5 Steps to Stage Your Kitchen for Healthy-Eating Success

by | Updated: December 3rd, 2016 | Read time: 5 minutes

Content & recipe courtesy of  Pam Higgins,  Certified Health Coach

Fall is back-to-school time for most families with kids. Back to school means getting back into the routine of  waking up early, being on the go, participating in extracurricular activities and more.  It also  means less time for meal prep–and even less time to cook and eat your meals. Staging your kitchen is a simple way to set yourself up for success when it comes to healthy eating. Eating well  will help  fuel your activities and lifestyle, contribute to better moods and result in less burnout and fewer reasons to grab fast food or junk food.

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Try these  five simple steps to prep and organize your kitchen for success:

1. Plan your week

Write down your schedule for the week. Will you be home some nights for dinner  and on the go other nights? Decide what days you’ll need dinner packed and ready for the road, or  which nights  are going to allow  you only  20 minutes to cook. Grab your favorite cookbook or magazine or  look for recipes  online  and  decide on meals  for the week. If it suits your family, dedicate one night a week to a certain type of meal.

For example: Mondays ““ salads, Tuesdays ““ tacos, Wednesdays ““ slow cooker, Thursdays ““ leftovers, Fridays ““ get the grill out. This will help streamline weekly meal planning. And there are so many types of salads, tacos, slow cooker and grilled meals to choose from!

2. Create  a list

Once you’ve decided what meals you want for the week and what snacks to have ready, write it all down. You can use a template meal-and-grocery list to stay organized. There are tons of templates online. I like this one because it  includes spaces to write out your meals and your grocery list on the same page. It’s a big time saver to plan out meals then write your list accordingly!

3. Peel, chop and pack

Buy your veggies for the week then wash, peel, chop and put in containers for snacks on the go. This may take an hour on Sunday (or your chosen night of the week), but it will save you loads of time during the week. You can even buy pre-cut or pre-washed veggies (baby carrots, celery, broccoli, washed lettuce) to save even more time. Most fruits can be simply washed and eaten whole. For  small children, cut up a few pieces of fruit and  store in an airtight container in the fridge. I like frozen fruit, too: cherries, mango  or  pineapple for a sweet treat.

4. Pre-cook your proteins  and grains

Most proteins can last three or four  days in the fridge, so cook up a bunch of chicken or make a big pot of turkey chili  or pork loin (fish lasts  only one  day). Beans, quinoa or brown rice can last up to  seven days in the refrigerator. Make a big batch of  each to use in meals throughout the week. Beans by the can are great, too. I like Eden Organic Beans since  Eden  uses BPA-free cans (BPA is a substance found in packaging that may be harmful to health).

5. Cook once, eat twice

Prepare meals that will  yield ample leftovers, or double your recipes. Using leftover chicken from one meal, you can  create another meal for lunch or dinner. I like repeats or having dinner for lunch the next day. Create salads with cooked chicken and  fresh veggies, topped with berries or sliced apple. The next day, use leftover chicken for tacos by adding salsa, beans and fresh avocado and rolling into non-GMO corn tortillas. For lunch the next day, make a bowl with leftover beans, quinoa, salsa and avocado. Delish!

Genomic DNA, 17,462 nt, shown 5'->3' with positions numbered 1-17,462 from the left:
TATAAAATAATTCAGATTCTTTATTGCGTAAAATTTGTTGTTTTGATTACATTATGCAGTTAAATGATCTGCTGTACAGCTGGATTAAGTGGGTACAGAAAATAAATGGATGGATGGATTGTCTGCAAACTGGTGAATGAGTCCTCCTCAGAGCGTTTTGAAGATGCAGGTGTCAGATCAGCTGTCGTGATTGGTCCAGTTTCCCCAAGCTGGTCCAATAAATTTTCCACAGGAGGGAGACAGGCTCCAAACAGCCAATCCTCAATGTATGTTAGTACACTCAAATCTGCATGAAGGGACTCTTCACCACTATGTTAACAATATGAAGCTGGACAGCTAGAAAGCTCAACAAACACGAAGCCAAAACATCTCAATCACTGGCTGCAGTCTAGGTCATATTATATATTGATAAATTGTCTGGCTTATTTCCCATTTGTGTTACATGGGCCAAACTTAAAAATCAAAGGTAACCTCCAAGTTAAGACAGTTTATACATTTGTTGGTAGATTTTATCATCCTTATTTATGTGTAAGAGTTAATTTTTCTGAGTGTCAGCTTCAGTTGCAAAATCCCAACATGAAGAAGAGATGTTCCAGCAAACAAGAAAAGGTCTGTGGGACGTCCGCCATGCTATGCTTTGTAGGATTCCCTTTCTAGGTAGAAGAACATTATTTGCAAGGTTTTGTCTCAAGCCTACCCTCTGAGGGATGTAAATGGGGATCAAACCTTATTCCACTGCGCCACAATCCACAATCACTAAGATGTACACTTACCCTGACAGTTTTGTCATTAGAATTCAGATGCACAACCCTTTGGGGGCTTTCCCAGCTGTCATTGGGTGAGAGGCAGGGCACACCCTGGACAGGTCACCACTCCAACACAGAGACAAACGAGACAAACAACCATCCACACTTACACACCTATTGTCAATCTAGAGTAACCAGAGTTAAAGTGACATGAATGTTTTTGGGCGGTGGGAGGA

Many of my clients are busy and on the go, especially when fall rolls around and school season begins. I help them plan to eat well so they can enjoy their busy lives and have  plenty of energy to keep up.  In addition to providing energy, eating healthy foods will help maintain weight and  keep blood sugar stable (which means improved moods, since, as you know, low blood sugar can spike short tempers).

So  stage your  kitchen every week for everyday happiness, and  get  started with my favorite turkey chili. For extra veggies and nutrients,  add chopped bell peppers, eggplant or shredded carrots.

Click to shop for BPA-free canned organic beans, tomatoes and other veggies at Vitacost.

Cook Once, Eat Twice Turkey Chili


1 lb.  ground turkey (I use Plainville Farms brand, humanely raised)
2 cloves garlic, crushed (optional)
1 (BPA-free) can (28 oz.) crushed (or chopped) tomatoes
1 (BPA-free) can  (15 oz.) kidney beans or pinto beans (undrained)
1 (BPA-free) can  (15 oz.) black beans (drained)
1 Tbsp. chili powder
1/4 tsp. cayenne pepper
1/4 tsp. black pepper
1 tsp. sea salt
1/2 tsp. ground cumin
1/2 bunch fresh cilantro, finely chopped


1. Measure out seasonings (chili powder, cayenne, black pepper, sea salt and cumin) set aside. Crush two cloves of fresh garlic and set aside. Open canned tomatoes and beans, set aside. Drain and rinse black beans only.

Cooking Directions

1. In a soup pot or French Oven, cook ground turkey until cooked through, using spatula to break up large chunks.

2. Drain cooked turkey in colander to remove excess fat;  return to pot. (Alternatively, push meat to one side of pot  and use paper towels to soak up excess fat drippings. Discard paper towels. Caution: Paper towels will be extremely hot!)

3. Add crushed garlic to turkey and stir until you smell the garlic, about 30 seconds.

4. Add crushed tomatoes, beans, and seasonings. Stir to combine.

5. Bring to a boil;   turn down heat  and let  simmer for 10 to 15 minutes, stirring often.

6. Meanwhile, wash and chop fresh cilantro. (This is your secret ingredient and will be added just before serving.)

When ready to serve, stir cilantro into chili. Serve over fresh spinach and top with crushed tortilla chips and shredded cheese, if desired. Pack up leftovers for lunches or enjoy for dinner 1-2 nights later. The chili freezes well too!